I have done a number of photo books. They are a excellent way to preserve memories. When we go on family vacations I will do a book and then give copies to the different families that came. They are relatively simple to do. I have made books with several different companies and found that they are similar in quality.

    I think the photo books from Adoramapix are superior to blurb books. Their photos are printed on photo paper and they lay flat. They are more expensive than blurb books.

    I think you would find a market for a book. How many you could sell is any bodies guess. To sell a large quantity you have to market, market, market!

    You might want to consider a book on your Michigan Road Travels.

    Bob

    Liked by 1 person

    • I’ve done a couple photobooks as gifts, through Flickr. I like them. I’m sure I’d like the Adorama books too. But it seems to me that for a book that I would essentially sell through the blog, price will have to be a leading factor. Unless I become internationally famous for my photo books, that is. Anyway, the Blurb offering would allow me to do a thin softcover book for under $20 shipped, which seems like a low-friction price. I ought to do some research into other options, but the nicer books with nicer paper and bindings are almost certainly not going to come in under $20.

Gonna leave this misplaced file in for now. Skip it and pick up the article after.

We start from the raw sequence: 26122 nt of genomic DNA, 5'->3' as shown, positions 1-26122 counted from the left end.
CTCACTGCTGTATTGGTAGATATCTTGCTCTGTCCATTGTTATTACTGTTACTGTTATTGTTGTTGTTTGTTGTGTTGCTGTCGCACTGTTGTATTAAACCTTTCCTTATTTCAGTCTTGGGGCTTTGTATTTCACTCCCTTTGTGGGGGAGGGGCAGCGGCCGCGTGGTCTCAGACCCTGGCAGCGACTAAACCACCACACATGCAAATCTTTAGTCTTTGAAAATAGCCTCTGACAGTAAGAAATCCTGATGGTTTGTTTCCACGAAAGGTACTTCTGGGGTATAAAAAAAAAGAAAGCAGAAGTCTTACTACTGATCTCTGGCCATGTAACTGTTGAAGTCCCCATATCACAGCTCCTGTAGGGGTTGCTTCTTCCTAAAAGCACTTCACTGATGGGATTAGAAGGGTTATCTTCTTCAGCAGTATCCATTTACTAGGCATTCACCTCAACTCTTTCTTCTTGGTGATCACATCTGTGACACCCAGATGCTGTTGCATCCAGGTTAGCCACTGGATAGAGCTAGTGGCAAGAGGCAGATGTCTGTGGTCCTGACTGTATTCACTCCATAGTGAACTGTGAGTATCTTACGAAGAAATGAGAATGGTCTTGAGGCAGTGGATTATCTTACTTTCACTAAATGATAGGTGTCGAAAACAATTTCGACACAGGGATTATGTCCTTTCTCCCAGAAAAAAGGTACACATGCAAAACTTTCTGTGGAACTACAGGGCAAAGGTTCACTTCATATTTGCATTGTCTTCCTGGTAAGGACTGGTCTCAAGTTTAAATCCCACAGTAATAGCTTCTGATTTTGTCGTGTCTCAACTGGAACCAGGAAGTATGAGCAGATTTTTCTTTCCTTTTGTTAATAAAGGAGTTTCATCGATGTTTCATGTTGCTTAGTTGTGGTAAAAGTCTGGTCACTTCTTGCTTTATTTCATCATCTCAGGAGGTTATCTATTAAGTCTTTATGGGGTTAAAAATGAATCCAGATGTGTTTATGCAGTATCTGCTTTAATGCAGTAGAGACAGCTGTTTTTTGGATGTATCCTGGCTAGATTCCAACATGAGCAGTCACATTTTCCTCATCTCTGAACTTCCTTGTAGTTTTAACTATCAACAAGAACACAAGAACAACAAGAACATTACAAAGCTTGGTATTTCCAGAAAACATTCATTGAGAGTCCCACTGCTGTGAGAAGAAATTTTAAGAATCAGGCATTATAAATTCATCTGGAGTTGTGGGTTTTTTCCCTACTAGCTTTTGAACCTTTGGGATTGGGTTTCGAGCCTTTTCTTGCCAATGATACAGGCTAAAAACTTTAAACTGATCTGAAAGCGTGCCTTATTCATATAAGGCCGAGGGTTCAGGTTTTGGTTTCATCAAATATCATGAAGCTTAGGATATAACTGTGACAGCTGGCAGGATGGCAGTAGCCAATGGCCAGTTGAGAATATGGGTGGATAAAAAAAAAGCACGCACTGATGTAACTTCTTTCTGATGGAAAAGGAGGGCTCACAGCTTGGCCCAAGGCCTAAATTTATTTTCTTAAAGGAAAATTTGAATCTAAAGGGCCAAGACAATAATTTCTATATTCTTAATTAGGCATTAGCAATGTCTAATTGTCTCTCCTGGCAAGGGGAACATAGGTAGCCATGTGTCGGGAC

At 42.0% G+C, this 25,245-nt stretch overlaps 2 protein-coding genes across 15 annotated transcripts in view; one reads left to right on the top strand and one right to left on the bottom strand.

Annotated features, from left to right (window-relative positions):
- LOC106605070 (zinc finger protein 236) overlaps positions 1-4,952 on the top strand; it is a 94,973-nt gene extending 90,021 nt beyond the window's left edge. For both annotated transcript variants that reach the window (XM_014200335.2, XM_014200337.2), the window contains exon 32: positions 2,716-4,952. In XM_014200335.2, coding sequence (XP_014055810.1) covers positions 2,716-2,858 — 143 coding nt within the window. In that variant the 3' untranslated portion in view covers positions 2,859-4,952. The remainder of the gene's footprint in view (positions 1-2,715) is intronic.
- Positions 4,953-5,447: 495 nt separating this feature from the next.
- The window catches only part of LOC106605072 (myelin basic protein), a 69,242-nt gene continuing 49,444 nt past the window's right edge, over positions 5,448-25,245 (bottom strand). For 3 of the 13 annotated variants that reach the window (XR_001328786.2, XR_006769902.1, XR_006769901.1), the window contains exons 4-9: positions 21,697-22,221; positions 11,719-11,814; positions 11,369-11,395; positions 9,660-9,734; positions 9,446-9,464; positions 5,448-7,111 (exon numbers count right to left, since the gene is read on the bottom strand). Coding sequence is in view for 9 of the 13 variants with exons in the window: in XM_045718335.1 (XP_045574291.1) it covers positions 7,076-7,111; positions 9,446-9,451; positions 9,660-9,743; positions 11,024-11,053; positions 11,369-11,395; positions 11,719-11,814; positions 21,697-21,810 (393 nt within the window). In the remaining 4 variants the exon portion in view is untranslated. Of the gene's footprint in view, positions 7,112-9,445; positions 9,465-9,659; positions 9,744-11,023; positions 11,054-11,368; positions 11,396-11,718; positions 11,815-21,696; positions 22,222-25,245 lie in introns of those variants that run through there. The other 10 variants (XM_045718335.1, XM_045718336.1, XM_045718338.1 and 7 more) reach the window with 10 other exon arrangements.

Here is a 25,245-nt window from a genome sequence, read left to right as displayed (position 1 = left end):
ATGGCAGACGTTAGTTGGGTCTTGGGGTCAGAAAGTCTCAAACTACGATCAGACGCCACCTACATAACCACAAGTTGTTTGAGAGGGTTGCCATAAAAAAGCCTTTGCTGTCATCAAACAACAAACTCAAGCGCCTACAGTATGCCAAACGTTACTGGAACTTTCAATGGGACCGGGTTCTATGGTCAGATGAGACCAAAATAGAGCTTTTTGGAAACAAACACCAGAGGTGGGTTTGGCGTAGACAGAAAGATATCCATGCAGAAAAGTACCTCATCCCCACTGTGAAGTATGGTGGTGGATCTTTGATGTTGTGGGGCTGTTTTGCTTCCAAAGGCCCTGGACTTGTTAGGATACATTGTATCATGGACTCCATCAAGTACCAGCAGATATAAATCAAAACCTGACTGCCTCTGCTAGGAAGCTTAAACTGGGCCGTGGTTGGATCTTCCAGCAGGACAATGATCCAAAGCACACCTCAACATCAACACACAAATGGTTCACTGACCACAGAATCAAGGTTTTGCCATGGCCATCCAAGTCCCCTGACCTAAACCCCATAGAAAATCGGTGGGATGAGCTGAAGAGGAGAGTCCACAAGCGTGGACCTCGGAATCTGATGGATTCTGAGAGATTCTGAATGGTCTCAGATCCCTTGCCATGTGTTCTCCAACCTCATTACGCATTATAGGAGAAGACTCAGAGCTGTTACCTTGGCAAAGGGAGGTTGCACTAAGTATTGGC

The Michigan Road would be a great subject but unfortunately I’m not happy with most of my photography from the road. I traveled it in 2008 and I’ve grown so much as a photographer since then. Honestly, most of those photos are rough snapshots. I really want to drive the whole road again with my camera and get better shots.

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  7. I applaud your desire to print your work Jim. I have not thought about printing any of my photography since the 1990s when I had my own home darkroom. The process of printing my photographs and then holding them in my hands was satisfying. Can’t wait to see what you come up with.

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    • Thanks JR! The couple of gift photo books I did through Flickr were satisfying, so I expect this to be, too. BTW, I got a recommendation for Fomapan 100 as relatively inexpensive b/w film, so I’ve got some in the F2 now.

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  8. That was quite a surprise to see my cover pop up on your blog. Many thanks for the free publicity.

    I’m still pretty impressed with the BLURB’s Bookwright software. It was easy to learn and the hard copy product produced no unpleasant surprises. As to the quality, I think it comes very close to that what one finds in the good photo magazines.

    I made an effort to keep the page count small and only added a small profit margin as I wanted something which would be affordable in spite of the rather stiff shipping charges. I believe you can get a considerable discount bulk orders, so that would probably be the route to take if you are serious about marketing your book. Blurb will also make you a nice pdf version which only has a one-time small fee and that can then be distributed at virtually no cost.